We arrived back in Seattle last night – Texas is once again a faraway land, and on Monday we’ll return to work and the associated “real world”. But it was a pretty grand vacation, up until the very end…
We kicked off Thursday with a walk along the riverfront – the Colorado River ran right past our hotel and was bordered by a beautiful walking path that ran for miles in either direction. We didn’t see quite as much sun as we’d hoped in Austin, but those warm, humid mornings were still wonderfully tropical. If I can be in a tank top at 10 am, I’m a happy camper.
Post-walk, we grabbed coffee and breakfast tacos at Jo’s – one of the places we’d vowed to return to after our first stroll down South Congress. Their patio is the perfect place to camp out with a book and a latte, and we sat there for awhile, alternately reading and people-watching (this place is hipster central). It’s also the coffee shop with the best graffiti.
We spent the early part of the afternoon at the downtown AMoA Arthouse, taking in their latest contemporary art exhibits. I majorly dug the architecture-inspired drawings by Seher Shah. From there, we picked up a picnic lunch at the market and drove over to the sister Arthouse at Laguna Gloria. The art collection at this site was small, but the grounds were beautiful. Our old friend Steve, Shane’s best man at our wedding, lives in Dallas and made the drive out to Austin to catch up with us over salami and cheese.
We headed back to our hotel and I got some rest while Shane and Steve chilled out on our patio. It was so good to see the easy way they fell into conversation with one another, as if hardly any time had passed in the four years since they last saw each other.
The three of us grabbed dinner that evening at Black Star Brewery. We sat at our table well after we’d finished eating and talked about theology, about dreams for the future, about finding our callings, and then it was time to say good-bye to Steve as he hit the long dusty trail back to Dallas.
I assumed we were calling it a night after that, but Shane had other plans up his sleeve. I raised my eyebrows when we missed the turn to our hotel, and he grinned that mischievous cocktails-on-the-brain grin of his. We parked on 4th Street and headed toward Peche, known (in Shane’s circles, at least) for their impressive absinthe selection. But first, we paused for a moment on the sidewalk to listen to this band’s rendition of “Sweet Home Alabama”. Gotta love Austin.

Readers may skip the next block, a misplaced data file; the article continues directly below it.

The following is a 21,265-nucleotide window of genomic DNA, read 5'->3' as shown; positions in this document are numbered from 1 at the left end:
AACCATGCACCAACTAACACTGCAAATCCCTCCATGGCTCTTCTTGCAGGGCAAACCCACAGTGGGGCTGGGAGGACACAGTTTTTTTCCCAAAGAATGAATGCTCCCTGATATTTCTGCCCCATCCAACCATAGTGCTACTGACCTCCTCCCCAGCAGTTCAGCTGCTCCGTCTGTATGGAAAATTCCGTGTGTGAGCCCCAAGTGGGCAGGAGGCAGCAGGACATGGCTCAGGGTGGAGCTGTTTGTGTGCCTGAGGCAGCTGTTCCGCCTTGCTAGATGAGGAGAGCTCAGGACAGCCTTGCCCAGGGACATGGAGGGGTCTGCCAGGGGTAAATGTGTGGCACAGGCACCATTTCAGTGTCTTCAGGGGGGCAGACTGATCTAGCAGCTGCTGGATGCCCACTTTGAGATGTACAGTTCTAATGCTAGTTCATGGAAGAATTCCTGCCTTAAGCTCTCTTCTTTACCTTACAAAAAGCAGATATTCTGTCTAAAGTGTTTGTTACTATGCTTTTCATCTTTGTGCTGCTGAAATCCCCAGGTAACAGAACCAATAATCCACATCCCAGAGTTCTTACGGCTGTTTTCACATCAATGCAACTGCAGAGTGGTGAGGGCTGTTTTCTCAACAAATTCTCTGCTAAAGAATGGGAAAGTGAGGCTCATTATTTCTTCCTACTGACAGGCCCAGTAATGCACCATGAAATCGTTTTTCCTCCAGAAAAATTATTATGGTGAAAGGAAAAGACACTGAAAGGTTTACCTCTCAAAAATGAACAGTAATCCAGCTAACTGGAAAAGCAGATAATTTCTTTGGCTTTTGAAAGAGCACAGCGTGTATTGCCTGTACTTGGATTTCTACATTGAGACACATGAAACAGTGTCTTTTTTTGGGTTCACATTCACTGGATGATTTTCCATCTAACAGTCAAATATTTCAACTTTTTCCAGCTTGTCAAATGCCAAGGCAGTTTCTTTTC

Shane’s absinthe pour was all he’d hoped it would be, and I was quite taken with my lime ricotta tart and cherry whipped cream. Double-score.
We started Friday morning with another long walk along the river (still working off that brisket!), and then brunched Bouldin Creek Cafe. The food was excellent, the hippie vibe was lots of fun, and I reveled in what I feared may be out last outdoor dining experience for awhile.
We had an evening flight and a couple of hours to kill until then, so we drove up to Mount Bonnell to check out the view of the city. That morning mist had yet to burn off, so things weren’t super-clear, but the stairclimb definitely did me good.
Temperatures were in the 80’s by this point and we were feeling ready for some lounging, so we drove over to Barton Springs Pool to grab a seat on the lawn. This pool, an offshoot of the river, is incredible – it’s absolutely huge and has this cool mixed character of man-made and natural. I wasn’t equipped for a swim, but it felt good to kick our shoes off and lay in the grass for an hour.
A quick stop at the Ice Cream Social truck for waffle cones, one more iced coffee at Jo’s, and then it was time to say so long to Austin. We were a couple pounds heavier, a bit more tan, and a lot more relaxed than when we’d first arrived – the city had been good us.
Steve asked Shane and I on Thursday night what it was that we hoped wouldn’t change with the arrival of the baby, and this question has been rattling around in my head ever since. There were so many moments in this trip that were decidedly kid-less (long mornings in bed, late night cocktails, the absence of any sort of set schedule), and as hard as it may be to see that sort of freedom go, I’m ok with it. But the laughs? The joy in sharing a new experience? Our ability to have silly, unbridled fun together, to genuinely enjoy just laying on the grass with one another? That’s the good stuff, the stuff that’s here to stay.